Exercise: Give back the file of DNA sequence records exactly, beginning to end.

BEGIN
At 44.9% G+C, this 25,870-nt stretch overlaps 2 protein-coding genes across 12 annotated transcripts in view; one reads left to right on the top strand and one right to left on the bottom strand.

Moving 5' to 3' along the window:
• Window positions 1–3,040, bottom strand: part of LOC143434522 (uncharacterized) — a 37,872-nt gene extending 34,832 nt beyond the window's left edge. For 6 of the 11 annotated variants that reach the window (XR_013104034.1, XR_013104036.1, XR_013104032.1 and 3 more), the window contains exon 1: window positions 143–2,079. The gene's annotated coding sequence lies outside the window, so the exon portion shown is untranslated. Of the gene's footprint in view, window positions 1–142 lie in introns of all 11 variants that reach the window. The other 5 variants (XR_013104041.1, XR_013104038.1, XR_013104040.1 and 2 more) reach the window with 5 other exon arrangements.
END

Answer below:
At 44.9% G+C, this 25,870-nt stretch overlaps 2 protein-coding genes across 12 annotated transcripts in view; one reads left to right on the top strand and one right to left on the bottom strand.

Moving 5' to 3' along the window:
• Window positions 1–3,040, bottom strand: part of LOC143434522 (uncharacterized) — a 37,872-nt gene extending 34,832 nt beyond the window's left edge. For 6 of the 11 annotated variants that reach the window (XR_013104034.1, XR_013104036.1, XR_013104032.1 and 3 more), the window contains exon 1: window positions 143–2,079. The gene's annotated coding sequence lies outside the window, so the exon portion shown is untranslated. Of the gene's footprint in view, window positions 1–142 lie in introns of all 11 variants that reach the window. The other 5 variants (XR_013104041.1, XR_013104038.1, XR_013104040.1 and 2 more) reach the window with 5 other exon arrangements.